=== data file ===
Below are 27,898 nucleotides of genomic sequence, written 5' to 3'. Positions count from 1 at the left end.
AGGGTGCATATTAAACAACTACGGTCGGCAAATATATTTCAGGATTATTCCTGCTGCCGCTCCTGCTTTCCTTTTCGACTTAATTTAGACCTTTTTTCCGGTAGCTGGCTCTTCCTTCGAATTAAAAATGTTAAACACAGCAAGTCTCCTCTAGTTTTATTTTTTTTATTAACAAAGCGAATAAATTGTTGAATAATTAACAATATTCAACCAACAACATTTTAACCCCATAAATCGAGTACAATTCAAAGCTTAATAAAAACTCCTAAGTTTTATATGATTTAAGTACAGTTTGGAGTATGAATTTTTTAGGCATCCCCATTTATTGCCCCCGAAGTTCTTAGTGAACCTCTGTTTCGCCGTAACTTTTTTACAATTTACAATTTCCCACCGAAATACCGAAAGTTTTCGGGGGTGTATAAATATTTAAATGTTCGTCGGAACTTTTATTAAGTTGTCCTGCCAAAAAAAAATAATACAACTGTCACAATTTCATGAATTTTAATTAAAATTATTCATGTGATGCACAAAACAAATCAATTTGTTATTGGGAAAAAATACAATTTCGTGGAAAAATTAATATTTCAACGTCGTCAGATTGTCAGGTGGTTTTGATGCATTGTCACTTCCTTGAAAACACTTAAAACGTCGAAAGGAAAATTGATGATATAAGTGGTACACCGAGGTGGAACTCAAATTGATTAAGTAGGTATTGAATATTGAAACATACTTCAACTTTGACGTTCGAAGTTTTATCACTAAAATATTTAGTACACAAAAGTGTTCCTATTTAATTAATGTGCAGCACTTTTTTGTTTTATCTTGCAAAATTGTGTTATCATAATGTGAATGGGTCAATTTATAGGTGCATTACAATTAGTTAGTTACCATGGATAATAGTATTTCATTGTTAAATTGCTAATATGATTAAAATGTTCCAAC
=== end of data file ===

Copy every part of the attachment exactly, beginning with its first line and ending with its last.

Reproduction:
Below are 27,898 nucleotides of genomic sequence, written 5' to 3'. Positions count from 1 at the left end.
AGGGTGCATATTAAACAACTACGGTCGGCAAATATATTTCAGGATTATTCCTGCTGCCGCTCCTGCTTTCCTTTTCGACTTAATTTAGACCTTTTTTCCGGTAGCTGGCTCTTCCTTCGAATTAAAAATGTTAAACACAGCAAGTCTCCTCTAGTTTTATTTTTTTTATTAACAAAGCGAATAAATTGTTGAATAATTAACAATATTCAACCAACAACATTTTAACCCCATAAATCGAGTACAATTCAAAGCTTAATAAAAACTCCTAAGTTTTATATGATTTAAGTACAGTTTGGAGTATGAATTTTTTAGGCATCCCCATTTATTGCCCCCGAAGTTCTTAGTGAACCTCTGTTTCGCCGTAACTTTTTTACAATTTACAATTTCCCACCGAAATACCGAAAGTTTTCGGGGGTGTATAAATATTTAAATGTTCGTCGGAACTTTTATTAAGTTGTCCTGCCAAAAAAAAATAATACAACTGTCACAATTTCATGAATTTTAATTAAAATTATTCATGTGATGCACAAAACAAATCAATTTGTTATTGGGAAAAAATACAATTTCGTGGAAAAATTAATATTTCAACGTCGTCAGATTGTCAGGTGGTTTTGATGCATTGTCACTTCCTTGAAAACACTTAAAACGTCGAAAGGAAAATTGATGATATAAGTGGTACACCGAGGTGGAACTCAAATTGATTAAGTAGGTATTGAATATTGAAACATACTTCAACTTTGACGTTCGAAGTTTTATCACTAAAATATTTAGTACACAAAAGTGTTCCTATTTAATTAATGTGCAGCACTTTTTTGTTTTATCTTGCAAAATTGTGTTATCATAATGTGAATGGGTCAATTTATAGGTGCATTACAATTAGTTAGTTACCATGGATAATAGTATTTCATTGTTAAATTGCTAATATGATTAAAATGTTCCAAC